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O Fim duma Viagem

Orientation, Orientation, Orientation

JAPAN | Saturday, 16 January 2016 | Views [166]

At 8:35, the exchange students in my class all met up with a few roommates outside the building to head over to the international center building for our placement test. It takes about 10 minutes to get to the international center if you need to wait at both the train tracks and the stop light, and the placement test didn’t start until 9:30, so this was a bit of overkill. But our Japanese guides had classes to get to, so when they heard the beeping that meant the bar for the trains were about to come down, and everyone should get off the tracks, our guides told us to run. (We were not yet on the tracks.)

Later in the evening, I would be slightly reassured by hearing the whistles going, and deciding to wait for the train to come. And waiting. And waiting. And then the bar went down stopping people from crossing unless they ducked. And waiting. And waiting. And waiting. And waiting. And then the train finally came. But not reassured enough to want to do that.

I figure it should be noted that I said, or at least thought, the same thing when I heard the whistle that the metro doors were about to close and saw someone dash inside. (The metro doors don’t care if there’s someone inside, they will try and close anyway.) That didn’t stop me from doing the same by the end. Lesson: “Yellow light means speed up” and it’s close equivalents transcends cultures.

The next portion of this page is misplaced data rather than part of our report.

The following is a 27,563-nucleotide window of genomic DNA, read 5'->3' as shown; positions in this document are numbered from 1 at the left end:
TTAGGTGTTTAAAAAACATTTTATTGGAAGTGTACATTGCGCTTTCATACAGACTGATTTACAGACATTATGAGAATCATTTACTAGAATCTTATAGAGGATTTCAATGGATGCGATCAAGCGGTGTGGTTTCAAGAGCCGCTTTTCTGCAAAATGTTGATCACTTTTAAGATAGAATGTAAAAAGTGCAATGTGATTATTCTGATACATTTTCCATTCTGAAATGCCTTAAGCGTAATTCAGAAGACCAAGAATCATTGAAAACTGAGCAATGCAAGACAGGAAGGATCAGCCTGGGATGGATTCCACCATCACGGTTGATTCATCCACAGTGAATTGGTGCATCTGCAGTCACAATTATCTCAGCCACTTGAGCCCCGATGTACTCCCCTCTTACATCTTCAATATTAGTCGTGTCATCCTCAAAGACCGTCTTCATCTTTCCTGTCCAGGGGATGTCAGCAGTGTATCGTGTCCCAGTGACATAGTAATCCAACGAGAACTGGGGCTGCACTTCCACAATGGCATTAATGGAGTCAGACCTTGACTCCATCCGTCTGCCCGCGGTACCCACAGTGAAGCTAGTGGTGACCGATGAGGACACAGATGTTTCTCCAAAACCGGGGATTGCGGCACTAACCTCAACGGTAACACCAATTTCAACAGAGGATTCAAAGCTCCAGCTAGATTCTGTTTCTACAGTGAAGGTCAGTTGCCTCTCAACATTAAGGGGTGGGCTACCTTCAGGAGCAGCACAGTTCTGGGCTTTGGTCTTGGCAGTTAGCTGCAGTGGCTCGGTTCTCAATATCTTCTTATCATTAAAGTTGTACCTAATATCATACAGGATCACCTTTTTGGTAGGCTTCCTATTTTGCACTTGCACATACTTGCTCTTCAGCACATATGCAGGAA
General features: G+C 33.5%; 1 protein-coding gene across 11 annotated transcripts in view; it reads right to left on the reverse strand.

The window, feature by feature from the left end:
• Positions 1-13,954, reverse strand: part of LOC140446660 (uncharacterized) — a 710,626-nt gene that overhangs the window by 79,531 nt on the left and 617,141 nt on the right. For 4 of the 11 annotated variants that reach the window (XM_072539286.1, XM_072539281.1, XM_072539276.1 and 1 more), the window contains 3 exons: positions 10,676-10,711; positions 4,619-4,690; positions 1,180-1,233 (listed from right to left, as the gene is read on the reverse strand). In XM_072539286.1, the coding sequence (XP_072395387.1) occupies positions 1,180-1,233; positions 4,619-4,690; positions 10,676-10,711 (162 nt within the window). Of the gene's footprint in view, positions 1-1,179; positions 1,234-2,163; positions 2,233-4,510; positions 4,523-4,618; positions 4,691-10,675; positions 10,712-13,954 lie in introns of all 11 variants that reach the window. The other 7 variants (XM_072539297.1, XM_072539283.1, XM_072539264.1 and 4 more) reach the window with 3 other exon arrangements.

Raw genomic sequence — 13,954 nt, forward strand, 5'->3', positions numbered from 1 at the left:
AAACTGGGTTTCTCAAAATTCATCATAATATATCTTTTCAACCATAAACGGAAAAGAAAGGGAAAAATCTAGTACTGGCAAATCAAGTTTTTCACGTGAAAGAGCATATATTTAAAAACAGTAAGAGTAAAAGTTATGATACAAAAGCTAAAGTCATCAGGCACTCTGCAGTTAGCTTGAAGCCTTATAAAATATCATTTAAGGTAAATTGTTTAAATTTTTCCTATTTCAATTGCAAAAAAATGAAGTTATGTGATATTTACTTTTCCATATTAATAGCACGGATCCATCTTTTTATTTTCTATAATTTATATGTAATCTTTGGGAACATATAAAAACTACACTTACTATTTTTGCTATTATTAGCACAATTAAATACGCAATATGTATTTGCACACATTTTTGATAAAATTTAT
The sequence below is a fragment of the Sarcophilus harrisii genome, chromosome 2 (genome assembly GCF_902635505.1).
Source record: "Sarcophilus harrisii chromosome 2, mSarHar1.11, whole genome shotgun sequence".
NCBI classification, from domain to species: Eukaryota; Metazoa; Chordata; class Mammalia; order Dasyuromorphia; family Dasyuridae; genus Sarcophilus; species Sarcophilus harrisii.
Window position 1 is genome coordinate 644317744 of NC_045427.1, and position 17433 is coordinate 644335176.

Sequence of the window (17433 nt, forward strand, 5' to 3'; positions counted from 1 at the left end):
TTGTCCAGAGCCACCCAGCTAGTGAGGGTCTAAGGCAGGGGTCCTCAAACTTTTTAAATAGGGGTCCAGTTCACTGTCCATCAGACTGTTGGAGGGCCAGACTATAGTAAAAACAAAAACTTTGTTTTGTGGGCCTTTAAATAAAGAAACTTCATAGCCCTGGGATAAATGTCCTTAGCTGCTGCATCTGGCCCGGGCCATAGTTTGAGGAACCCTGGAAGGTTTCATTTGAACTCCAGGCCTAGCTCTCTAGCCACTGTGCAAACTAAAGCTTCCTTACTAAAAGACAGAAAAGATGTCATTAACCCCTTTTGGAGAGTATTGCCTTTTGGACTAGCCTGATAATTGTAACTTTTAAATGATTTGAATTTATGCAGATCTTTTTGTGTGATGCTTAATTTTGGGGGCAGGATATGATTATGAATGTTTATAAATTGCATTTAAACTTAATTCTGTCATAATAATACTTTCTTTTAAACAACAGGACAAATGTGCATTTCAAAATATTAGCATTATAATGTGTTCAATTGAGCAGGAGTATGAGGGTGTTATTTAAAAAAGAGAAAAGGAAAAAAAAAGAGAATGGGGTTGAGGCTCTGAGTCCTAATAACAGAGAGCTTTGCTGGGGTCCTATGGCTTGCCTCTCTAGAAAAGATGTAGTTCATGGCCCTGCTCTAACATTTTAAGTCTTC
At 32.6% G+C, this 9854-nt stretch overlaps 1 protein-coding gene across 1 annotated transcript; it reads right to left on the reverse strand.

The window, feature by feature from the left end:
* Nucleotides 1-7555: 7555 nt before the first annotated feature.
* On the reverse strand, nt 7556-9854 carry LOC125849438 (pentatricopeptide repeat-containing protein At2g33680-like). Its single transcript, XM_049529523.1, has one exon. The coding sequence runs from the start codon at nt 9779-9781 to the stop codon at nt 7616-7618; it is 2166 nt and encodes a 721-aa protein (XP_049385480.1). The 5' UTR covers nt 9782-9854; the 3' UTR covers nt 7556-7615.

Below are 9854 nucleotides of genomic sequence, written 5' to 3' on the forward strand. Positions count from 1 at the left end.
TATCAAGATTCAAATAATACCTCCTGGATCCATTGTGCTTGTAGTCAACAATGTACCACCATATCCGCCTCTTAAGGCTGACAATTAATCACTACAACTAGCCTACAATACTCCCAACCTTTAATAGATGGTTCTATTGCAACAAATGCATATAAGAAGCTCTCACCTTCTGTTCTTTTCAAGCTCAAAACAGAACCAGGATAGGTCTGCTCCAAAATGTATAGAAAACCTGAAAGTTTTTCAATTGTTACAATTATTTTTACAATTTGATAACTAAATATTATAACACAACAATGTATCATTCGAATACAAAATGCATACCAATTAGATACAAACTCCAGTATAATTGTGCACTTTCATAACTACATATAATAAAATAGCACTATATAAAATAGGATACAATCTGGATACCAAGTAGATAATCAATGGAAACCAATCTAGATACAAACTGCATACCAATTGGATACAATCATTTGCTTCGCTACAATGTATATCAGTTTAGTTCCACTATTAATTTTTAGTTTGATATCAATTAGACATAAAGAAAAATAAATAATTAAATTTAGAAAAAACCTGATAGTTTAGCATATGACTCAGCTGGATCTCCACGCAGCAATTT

So, we arrived there early, and just kind of waited around, mostly in silence. Occasionally, someone would ask another a relatively superficial question like “How did you sleep?” or “What’s your name?” But, for the most part, it was quiet. Which made the contrast sharper when multiple of the students who had been here last semester showed up. They were way more comfortable with each other and, having spent winter break in mostly different places, had a lot to catch up on as well.

At 9:30, the placement exam started. We were told going in that it wasn’t expected that we’d finish the test. There were time estimates on the exam, but I didn’t notice them until about fifty minutes in when I was where they wanted me to be after thirty minutes. Oops. (That was actually the least of my problems. I’d forgotten honorifics, the difference between passive and causative, [don’t even get me started on passive causative, since I’m pretty sure I didn’t need to use it. I hope I never have to] about half the kanji I used to know, and the hiragana for “nu”.) There was also an oral interview component which… went. That’s about the best I can say about it.